On Wednesday, we asked our friend Katy Rollins about her life before diagnosis. As a side note, we also asked her if she would tell someone else that she thought they might need an assessment. I asked her that because I wanted to know if she thought being diagnosed was a good thing. Sneaky, aren’t I?
Katy saw through that and shot us a straight answer.
Today I only have one question for her. But that’s okay, it’s a big question, and Katy has a lot to say about it.
Yes – I am very sensitive to light and sound and I would often spend my entire day at school very anxious, or with a sick feeling, or feeling of dread in my stomach, because of all the light and sound. Some have told me this might be some kind of sensory disorder. I don’t know. I just know it was awful.
I found my environment very distracting when it was time for independent work in school. I rarely completed tasks. This was documented as far back as first grade report cards. I would be watching other children, watching the teacher, thinking about other things, watching the “bad kids” (who were usually very interesting) or just sitting there feeling anxious. I didn’t cause trouble, but I didn’t get much done. I didn’t know that life wasn’t supposed to be that uncomfortable so I guess I didn’t really complain about it. I knew that I felt bad about being the kid that never finished. My best friend was the one that always finished first and I longed to be just like her and didn’t understand how she did it. I remember not understanding how I even got to go to the next grade because I knew I never finished my work. I think that nowadays I might have been diagnosed but back then they just shuffled you along if you didn’t cause problems for other people.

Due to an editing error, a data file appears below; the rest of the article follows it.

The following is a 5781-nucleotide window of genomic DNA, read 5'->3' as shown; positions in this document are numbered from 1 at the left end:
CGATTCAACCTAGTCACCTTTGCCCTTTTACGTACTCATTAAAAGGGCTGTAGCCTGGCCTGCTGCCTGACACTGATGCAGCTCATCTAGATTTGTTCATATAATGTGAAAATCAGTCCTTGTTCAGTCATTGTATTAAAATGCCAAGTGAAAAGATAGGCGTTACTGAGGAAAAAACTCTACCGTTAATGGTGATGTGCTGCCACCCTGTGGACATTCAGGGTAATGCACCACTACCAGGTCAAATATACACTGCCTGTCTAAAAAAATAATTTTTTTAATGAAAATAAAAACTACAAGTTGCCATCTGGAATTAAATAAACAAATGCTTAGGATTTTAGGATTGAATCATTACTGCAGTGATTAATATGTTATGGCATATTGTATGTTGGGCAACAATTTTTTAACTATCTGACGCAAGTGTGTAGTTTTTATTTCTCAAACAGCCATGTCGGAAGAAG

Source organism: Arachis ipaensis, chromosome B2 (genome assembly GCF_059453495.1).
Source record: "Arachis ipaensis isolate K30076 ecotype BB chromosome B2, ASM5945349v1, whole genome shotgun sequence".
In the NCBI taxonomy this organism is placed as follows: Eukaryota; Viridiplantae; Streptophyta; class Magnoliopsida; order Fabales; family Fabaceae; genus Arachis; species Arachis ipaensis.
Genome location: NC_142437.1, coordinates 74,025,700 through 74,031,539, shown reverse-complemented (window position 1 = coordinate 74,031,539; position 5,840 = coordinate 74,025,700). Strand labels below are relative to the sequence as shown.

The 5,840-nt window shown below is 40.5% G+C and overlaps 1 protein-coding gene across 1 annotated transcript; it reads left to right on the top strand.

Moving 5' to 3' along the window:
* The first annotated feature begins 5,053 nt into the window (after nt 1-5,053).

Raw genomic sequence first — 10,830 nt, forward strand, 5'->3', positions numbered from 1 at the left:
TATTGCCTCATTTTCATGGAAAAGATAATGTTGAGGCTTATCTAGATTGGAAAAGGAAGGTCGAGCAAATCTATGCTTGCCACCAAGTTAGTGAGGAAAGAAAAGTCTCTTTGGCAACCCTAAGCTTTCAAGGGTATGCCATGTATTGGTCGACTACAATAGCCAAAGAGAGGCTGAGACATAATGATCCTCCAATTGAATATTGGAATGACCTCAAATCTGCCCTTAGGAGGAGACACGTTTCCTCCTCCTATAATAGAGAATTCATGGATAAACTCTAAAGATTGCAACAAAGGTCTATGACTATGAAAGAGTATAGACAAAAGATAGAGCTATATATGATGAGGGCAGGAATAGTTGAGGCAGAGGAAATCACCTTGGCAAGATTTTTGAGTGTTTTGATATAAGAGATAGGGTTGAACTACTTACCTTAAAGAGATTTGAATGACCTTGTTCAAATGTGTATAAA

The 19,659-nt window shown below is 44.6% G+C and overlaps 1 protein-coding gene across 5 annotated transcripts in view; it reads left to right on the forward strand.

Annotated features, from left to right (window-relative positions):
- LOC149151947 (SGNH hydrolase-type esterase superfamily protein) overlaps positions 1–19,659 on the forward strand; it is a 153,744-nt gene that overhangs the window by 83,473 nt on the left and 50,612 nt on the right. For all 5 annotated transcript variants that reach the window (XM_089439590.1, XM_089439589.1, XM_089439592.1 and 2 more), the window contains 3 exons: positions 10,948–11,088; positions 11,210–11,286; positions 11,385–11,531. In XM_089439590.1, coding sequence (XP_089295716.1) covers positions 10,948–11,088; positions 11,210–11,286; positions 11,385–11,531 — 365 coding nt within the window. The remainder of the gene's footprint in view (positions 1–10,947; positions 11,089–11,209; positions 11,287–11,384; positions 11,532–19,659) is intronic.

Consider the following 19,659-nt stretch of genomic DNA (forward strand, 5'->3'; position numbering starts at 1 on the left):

Emotional reactivity was also a major issue. I always had BIG feelings and had to start learning, at a young age (about 9) what to do with them. Screaming, stomping, kicking, throwing things – totally routine and totally in contrast to my behavior the rest of the time (which generally involved reading books, playing quietly by myself, or drawing). Broke a piano when I was about 13. Kicked a hole in a wall when I was 17. Got arrested for assault when I was 19. I still have big feelings but I’ve learned more subtle ways to deal with them. Took practice.
My room/school bag/desks/locker/dorm room looked like toxic waste sites. I had to teach myself as an adult how to deal with these things and it requires a lot of ongoing effort.
I was always late for class and still struggle with this as an adult.
I generally cope very well at work (except for the lateness thing) – and if anything usually overachieve because I have to stay busy. Can’t complain about that. Problems only arise when I have bosses who don’t appreciate this strength. For example: I had a really lazy boss once who didn’t like me making her look lazy, by getting so much work done. Oops. Most bosses really like this about me though. I don’t really dig working for arbitrary control freaks either. But…I don’t consider this a problem. I had a boss once that became obsessed with my tardiness, for example. So I quit. If the quality of my work isn’t what you’re interested in, then I’m not interested in working for you. On the other hand, when I have a boss that sees that I’m a good worker, I’ll work even harder and they have my loyalty for life.
Thanks for that insight into your life from the vantage of diagnosis, Katy.
On Wednesday next, we’ll be asking a few more questions of our friend Katy Rollins. I know you’ll want to come back to hear what she has to say. And if you can’t wait, check out her blog, 18 Channels.
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Last reviewed: 7 Apr 2013